Uganda’s Constitutional Court today threw out the country’s harsh Anti-Homosexuality Act on the grounds that it was passed illegally without a quorum of parliament.
Fridah Mutesi, a plaintiffs’ attorney, stated:
“History has been made today in Uganda when the panel of five justices of appeal unanimously agreed with our submissions that the Anti-Homosexuality Act, 2014, was passed without a quorum and thus null and void under the supremacy of the Constitution.
“[Parliament Speaker Rebecca Kadaga’s] action of omitting to ascertain the quorum on the 20th December 2013 after it had been raised three times was an illegality under the Constitution and the parliamentary rules of procedure.”
Because today’s action was not based on the content of the law, Uganda’s parliament might pass the same bill again — this time with a quorum present — since it has widespread support inside and outside parliament.
Before the enactment of the Anti-Homosexuality Act, Ugandan law already called for life imprisonment for homosexual activity, but that law had been rarely used. The parliament’s adoption of the Anti-Homosexuality Bill in December led to increased harassment and brief detentions of LGBT people in Uganda, even before it took effect. It is unclear whether that harassment will continue.
The now-overturned law provided for imprisonment for five to seven years for anyone convicted of “promoting homosexuality” or who “in any way abets homosexuality and related practices.” (See more provisions of the overturned law in the article “Draconian details of Uganda’s misguided new anti-gay law.“)
Today’s successful challenge was brought by LGBT and human rights activists, legal experts and opposition politicians.
They included Professor J. Oloka-Onyango, member of parliament Fox Odoi, Sexual Minorities Uganda (SMUG) leader Frank Mugisha, Freedom and Roam Uganda leader Jacqueline Kasha Nabagesera and the Human Rights Awareness and Promotion Forum — Uganda (HRAPF).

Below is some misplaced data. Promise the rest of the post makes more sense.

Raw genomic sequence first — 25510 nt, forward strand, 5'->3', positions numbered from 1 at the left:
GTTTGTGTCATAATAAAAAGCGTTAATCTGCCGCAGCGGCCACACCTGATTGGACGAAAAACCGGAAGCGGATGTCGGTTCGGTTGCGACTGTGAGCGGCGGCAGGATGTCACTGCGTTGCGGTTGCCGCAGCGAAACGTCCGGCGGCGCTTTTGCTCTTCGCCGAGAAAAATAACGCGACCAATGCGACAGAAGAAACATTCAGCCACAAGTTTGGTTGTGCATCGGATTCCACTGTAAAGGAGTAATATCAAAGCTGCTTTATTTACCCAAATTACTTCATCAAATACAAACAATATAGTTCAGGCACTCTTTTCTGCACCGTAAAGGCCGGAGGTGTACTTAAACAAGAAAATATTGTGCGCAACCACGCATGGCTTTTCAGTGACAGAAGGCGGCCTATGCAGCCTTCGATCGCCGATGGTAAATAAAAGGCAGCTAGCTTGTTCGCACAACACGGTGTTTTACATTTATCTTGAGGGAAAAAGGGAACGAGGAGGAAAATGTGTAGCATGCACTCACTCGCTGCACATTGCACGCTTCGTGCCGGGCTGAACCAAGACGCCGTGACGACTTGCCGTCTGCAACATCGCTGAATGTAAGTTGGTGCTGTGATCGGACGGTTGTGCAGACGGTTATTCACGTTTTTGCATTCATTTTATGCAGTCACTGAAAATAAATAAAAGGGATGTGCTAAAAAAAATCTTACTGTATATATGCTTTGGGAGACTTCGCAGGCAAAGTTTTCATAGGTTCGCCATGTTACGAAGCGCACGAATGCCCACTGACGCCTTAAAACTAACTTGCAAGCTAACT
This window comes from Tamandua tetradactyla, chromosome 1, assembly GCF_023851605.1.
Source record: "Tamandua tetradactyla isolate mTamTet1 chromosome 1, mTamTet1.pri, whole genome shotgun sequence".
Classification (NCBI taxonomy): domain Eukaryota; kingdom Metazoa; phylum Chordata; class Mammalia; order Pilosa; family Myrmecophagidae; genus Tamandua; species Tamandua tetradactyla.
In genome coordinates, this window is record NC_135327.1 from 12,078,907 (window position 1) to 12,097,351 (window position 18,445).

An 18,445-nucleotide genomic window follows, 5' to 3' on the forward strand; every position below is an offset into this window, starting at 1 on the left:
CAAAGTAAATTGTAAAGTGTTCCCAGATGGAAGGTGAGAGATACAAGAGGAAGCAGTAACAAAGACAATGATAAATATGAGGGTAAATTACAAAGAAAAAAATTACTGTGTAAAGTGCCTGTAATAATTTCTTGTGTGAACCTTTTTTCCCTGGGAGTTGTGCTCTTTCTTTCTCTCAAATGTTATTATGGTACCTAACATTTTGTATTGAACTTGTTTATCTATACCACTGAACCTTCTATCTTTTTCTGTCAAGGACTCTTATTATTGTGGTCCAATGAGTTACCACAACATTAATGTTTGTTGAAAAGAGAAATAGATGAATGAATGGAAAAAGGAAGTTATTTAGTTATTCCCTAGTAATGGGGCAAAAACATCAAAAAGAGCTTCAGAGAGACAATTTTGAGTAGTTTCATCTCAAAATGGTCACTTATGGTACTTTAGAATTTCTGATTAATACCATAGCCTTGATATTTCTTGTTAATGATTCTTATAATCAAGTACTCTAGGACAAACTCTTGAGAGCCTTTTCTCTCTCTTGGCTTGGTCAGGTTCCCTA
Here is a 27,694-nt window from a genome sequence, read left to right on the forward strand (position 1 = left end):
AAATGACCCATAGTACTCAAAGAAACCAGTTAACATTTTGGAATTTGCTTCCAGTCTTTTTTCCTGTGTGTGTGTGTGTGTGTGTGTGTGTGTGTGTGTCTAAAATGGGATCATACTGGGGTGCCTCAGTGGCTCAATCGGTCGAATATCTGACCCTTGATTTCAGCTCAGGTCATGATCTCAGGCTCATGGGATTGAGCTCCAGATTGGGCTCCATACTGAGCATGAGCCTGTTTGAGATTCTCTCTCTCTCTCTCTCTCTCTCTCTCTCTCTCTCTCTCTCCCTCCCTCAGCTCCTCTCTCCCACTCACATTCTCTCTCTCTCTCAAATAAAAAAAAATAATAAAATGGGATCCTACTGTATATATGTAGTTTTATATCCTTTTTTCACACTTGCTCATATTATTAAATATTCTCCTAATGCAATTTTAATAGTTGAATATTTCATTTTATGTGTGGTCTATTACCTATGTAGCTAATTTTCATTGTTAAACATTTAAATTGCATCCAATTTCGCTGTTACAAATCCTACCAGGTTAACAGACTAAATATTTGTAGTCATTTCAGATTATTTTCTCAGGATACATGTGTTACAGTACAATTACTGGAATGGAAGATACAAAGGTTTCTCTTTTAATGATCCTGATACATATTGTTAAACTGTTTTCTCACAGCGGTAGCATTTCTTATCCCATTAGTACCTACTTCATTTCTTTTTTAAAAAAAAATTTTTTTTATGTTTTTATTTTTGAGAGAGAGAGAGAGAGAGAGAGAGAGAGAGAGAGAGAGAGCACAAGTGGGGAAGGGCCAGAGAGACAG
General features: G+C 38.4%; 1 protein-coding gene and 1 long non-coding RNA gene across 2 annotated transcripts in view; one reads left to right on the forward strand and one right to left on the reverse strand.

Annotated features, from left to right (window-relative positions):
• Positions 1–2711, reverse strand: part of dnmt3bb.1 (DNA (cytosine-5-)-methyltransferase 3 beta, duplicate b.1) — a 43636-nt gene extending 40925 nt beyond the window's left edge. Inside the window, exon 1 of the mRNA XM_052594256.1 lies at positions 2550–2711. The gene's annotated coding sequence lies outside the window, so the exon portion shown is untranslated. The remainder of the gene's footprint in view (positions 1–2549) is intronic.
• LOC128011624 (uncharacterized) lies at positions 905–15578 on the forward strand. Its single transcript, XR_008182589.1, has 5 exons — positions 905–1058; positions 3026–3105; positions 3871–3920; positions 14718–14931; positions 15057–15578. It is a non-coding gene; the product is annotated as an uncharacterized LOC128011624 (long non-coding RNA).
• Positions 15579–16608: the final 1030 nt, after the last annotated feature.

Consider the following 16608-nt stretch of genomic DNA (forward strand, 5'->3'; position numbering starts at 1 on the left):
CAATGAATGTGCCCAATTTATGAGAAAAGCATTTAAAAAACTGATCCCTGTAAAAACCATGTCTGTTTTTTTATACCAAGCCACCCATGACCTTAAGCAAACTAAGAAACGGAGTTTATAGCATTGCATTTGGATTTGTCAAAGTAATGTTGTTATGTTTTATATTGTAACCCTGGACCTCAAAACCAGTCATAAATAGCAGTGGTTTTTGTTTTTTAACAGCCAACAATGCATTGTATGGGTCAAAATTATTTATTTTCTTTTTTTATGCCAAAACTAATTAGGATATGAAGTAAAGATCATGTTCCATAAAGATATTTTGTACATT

They were represented by five counsel: Ladislaus Rwakafuuzi, Caleb Alaka, Francis Onyango, Nicholas Opiyo and Fridah Mutesi.
Activists worried about the possibility of a backlash because of the ruling.
Anti-gay Pastor Martin Ssempa told BuzzFeed after the ruling that:
“He suspected the court had been corrupted, and would demand an appeal of the ruling to the Supreme Court and an investigation by Parliament into the independence of the judiciary.
” ‘This decision is a legal travesty. It is an insult to all family culture loving people in Uganda,’ Ssempa said. ‘Is there possibility that the president traveling to Washington next week could be the reason why this case was hurried at lightening speed?… We just wonder if indeed our country is independent, and we want to ask the parliament to investigate the independence of the judiciary.’ “
Gay Star News noted the response to the ruling from member of parliament David Bahati, the author of the Anti-Homosexuality Act:
” ‘Make no mistake the gymnastics and simple technicalities will never rule this country,’ he said.
” ‘I want to thank the speaker and all of the members of parliament who stood for what is right.
” ‘Our competent legal team will continue to petition the Supreme Court and I believe we will win.’ “
- Uganda’s anti-gay law faces court challenge (March 11, 2014, 76crimes.com)
- Ugandans challenge anti-gay law (March 11, 2014, bbc.co.uk)
- Ugandan Constitutional Court Could Rule Thursday On Challenge To Anti-Homosexuality Act (July 30, 2014, BuzzFeed)
- Plaintiffs ready as Ugandan Court Hears Case on Constitutionality of the Anti-Homosexuality Act (July 30, 2014, O-blog-dee)